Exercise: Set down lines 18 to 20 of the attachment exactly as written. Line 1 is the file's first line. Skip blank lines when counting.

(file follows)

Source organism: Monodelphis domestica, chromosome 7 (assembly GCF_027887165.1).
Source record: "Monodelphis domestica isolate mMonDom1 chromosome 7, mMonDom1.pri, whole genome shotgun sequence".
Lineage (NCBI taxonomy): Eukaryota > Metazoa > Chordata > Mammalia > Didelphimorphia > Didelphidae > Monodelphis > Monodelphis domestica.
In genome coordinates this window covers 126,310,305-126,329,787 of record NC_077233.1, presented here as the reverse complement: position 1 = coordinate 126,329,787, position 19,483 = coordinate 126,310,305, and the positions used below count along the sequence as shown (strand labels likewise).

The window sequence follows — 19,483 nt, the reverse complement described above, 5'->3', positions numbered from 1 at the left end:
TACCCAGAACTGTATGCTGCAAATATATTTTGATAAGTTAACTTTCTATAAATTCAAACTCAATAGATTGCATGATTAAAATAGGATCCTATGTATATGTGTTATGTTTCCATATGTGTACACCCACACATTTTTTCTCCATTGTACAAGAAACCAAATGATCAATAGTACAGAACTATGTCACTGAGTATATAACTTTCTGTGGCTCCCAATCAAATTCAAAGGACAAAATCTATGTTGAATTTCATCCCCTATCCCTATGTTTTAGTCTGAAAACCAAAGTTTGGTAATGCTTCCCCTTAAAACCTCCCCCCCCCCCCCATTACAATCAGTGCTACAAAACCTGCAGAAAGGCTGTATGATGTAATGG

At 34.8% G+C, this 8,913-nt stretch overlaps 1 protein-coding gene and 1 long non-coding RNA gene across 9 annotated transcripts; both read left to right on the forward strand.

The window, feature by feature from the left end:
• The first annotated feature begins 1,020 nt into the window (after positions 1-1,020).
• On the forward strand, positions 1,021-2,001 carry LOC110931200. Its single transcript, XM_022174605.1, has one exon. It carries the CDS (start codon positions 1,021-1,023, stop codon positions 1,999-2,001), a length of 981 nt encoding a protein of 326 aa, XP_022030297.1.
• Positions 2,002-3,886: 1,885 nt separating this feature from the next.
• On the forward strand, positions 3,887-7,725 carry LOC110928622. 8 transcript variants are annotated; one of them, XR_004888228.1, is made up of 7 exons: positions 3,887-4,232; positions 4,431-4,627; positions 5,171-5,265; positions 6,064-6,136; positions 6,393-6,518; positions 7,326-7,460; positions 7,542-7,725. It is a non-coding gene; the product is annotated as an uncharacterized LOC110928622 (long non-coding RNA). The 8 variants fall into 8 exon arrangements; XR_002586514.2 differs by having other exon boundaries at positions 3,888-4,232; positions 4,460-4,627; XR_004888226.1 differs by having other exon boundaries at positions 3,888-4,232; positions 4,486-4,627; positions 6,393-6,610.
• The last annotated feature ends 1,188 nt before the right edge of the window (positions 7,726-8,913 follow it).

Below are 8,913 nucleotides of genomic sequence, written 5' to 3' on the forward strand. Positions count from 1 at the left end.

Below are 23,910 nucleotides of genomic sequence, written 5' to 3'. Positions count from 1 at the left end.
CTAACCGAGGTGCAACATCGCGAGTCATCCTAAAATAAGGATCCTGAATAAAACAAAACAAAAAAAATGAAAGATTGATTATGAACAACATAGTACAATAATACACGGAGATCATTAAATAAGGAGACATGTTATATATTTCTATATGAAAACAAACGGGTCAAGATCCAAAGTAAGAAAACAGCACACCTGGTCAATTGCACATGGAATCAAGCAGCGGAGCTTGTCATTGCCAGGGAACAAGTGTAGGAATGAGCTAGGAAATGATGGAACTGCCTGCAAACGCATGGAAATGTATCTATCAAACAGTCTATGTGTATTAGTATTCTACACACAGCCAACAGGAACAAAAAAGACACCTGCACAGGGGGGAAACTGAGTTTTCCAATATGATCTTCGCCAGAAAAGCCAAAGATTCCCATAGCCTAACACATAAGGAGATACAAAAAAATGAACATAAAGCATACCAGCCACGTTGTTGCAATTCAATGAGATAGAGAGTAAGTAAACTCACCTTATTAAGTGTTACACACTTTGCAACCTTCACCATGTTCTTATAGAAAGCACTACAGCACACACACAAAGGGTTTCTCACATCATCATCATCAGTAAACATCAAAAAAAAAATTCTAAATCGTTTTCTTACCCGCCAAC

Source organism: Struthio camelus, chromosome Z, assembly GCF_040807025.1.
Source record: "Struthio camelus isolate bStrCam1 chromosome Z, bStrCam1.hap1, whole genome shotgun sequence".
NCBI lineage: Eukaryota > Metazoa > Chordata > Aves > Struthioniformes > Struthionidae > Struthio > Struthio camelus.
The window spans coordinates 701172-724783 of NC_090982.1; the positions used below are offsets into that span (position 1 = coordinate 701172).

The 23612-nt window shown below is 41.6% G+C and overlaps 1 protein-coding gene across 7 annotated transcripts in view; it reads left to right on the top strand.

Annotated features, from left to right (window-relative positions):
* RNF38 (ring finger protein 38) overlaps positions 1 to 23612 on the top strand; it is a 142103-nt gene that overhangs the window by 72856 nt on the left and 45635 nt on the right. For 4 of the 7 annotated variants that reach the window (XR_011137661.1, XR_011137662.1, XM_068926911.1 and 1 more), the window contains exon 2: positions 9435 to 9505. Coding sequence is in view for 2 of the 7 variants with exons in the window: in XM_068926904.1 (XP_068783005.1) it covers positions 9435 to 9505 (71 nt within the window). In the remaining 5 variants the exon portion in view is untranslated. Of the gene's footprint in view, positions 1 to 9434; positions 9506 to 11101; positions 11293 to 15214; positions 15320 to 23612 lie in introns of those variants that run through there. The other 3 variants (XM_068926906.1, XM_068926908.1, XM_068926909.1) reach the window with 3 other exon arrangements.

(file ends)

Source record: "Struthio camelus isolate bStrCam1 chromosome Z, bStrCam1.hap1, whole genome shotgun sequence".
NCBI lineage: Eukaryota > Metazoa > Chordata > Aves > Struthioniformes > Struthionidae > Struthio > Struthio camelus.
The window spans coordinates 701172-724783 of NC_090982.1; the positions used below are offsets into that span (position 1 = coordinate 701172).